So “Lake Alice” tries. I can appreciate that. However, the film ends up being a little anemic. The short run time and minimalist plot combines to make a movie that doesn't offer much. The choice of favoring suspense over gore, or even over jump scares, is an admirable one. It doesn't quite work though, as the film's cast and characters don't quite live up to its ambitions. I suspect the director's next film will probably be better. The film does utilize its December setting well, with a gift-giving scene around the Christmas tree and plenty of stomping around in the snow. [5/10]

The Simpsons: Marge Be Not Proud

The very first episode of “The Simpsons” was Christmas themed. Oddly, the series has not returned to the holiday too often in the years since. However, it's second Christmas episode – from the seventh season, a season packed with classic episodes – may be the show's best December-related offering. “Marge Be Not Proud” begins with Bart lusting after “Bonestorm,” a “Mortal Kombat”-style, hyper-violent video game. He asks for it for Christmas but Marge refuses, saying the game is too expensive and too violent. Bart wants the game so badly that he decides to shoplift it. He's immediately caught but the security guard lets him go, as long as he doesn't return to the store. Naturally, the Simpsons goes to that same store the next day for a family photo. The revelation ends up effecting Bart and Marge's relationship in a serious way.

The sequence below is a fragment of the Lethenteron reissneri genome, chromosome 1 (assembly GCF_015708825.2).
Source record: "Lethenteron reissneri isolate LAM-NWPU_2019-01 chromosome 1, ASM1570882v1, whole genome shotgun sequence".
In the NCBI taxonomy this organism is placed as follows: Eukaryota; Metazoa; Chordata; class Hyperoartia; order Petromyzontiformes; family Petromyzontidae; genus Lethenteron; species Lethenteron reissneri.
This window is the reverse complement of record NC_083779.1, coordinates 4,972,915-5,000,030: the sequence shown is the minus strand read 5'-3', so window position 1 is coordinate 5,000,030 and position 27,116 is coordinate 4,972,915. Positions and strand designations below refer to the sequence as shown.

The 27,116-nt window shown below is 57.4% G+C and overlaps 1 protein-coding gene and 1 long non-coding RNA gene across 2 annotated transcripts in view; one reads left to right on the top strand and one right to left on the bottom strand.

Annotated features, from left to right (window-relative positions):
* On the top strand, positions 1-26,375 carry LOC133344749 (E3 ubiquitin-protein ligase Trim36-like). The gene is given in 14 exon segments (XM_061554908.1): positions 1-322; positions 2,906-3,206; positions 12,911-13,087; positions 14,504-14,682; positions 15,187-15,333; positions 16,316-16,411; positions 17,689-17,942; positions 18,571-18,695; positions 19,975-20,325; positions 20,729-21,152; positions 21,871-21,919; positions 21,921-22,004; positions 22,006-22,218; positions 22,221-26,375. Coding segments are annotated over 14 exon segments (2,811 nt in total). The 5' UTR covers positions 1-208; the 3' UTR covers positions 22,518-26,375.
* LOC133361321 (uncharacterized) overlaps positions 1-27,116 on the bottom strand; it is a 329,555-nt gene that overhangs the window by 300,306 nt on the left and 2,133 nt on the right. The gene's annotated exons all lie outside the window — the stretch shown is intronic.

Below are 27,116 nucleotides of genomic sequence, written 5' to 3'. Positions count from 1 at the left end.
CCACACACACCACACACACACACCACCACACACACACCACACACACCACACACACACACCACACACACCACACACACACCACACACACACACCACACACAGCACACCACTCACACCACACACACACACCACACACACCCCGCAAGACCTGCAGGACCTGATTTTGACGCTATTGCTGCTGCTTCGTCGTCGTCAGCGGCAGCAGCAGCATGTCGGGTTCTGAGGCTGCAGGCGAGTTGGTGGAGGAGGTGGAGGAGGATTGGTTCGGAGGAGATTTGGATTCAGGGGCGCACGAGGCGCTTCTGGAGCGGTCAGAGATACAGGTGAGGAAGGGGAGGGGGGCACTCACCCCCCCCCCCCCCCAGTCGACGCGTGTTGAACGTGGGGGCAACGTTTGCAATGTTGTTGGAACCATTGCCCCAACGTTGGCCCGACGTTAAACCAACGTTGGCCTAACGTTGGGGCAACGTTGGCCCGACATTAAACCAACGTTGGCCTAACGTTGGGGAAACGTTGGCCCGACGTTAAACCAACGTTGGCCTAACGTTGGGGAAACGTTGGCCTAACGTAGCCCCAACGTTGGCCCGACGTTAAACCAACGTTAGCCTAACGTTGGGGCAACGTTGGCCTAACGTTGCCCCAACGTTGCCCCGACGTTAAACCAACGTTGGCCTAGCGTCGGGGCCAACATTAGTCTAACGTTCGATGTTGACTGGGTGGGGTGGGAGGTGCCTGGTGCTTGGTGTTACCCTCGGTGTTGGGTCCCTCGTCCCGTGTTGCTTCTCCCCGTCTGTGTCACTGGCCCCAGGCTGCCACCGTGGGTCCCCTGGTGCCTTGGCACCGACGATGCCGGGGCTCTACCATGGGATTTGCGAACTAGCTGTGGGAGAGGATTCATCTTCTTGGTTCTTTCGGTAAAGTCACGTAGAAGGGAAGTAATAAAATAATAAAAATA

“Marge Be Not Proud” is packed full of fantastic gags. Lawrence Tierney has a hilarious guest spot as the store security guard, who becomes angry at a cheese-and-cracker set and baffles Bart with his odd words. This leads to an inspired weird gag, where Bart imagines the back of the car seat as the guard, who utilizes the built-in ash tray. Milhouse contributes some inspired moments, involving a ball-and-cup game or Bart trying to get close to his mom, desperate for mom-related affection. The boy's imagination leads to some great moments, such as an imaged dreary Christmas in prison or video game characters coming to life to egg on his theft. (Including, I must point out, Sonic the Hedgehog.)

This is a Bart centric episode, though Homer gets some great moments. Such as his insight into the “Police Academy” series, his reaction to Allan Sherman, or the particular way he sets up a baby gate. Lisa gets one or two funny moment as well, such as her metaphor about the bathroom rug, her comments about artificial snow, or her reaction to the final moment. There's some other free-roaming absurdity here, such as the reoccurring gag about a golf game or an insightful appearance from Troy McClure. And, of course, the “Bonestorm” commercial is a classic.

Ultimately, what makes “Marge Be Not Proud” a classic is its more poignant moments. In the beginning, Bart is uncomfortable with how his mom treats him like a little kid. Following his shoplifting episode, Marge begins to treat her son differently. She no longer sees him like a child. It's a feeling most kids and parents have to deal with eventually. The episode brings the subtle changes to a growing relationship to life in an effective way. The conclusion, which shows that familial love can overcome anything, is surprisingly touching. This mixture of hilarious absurdity and emotional character interaction is often when “The Simpsons” was at its best. That is clearly on display here. [8/10]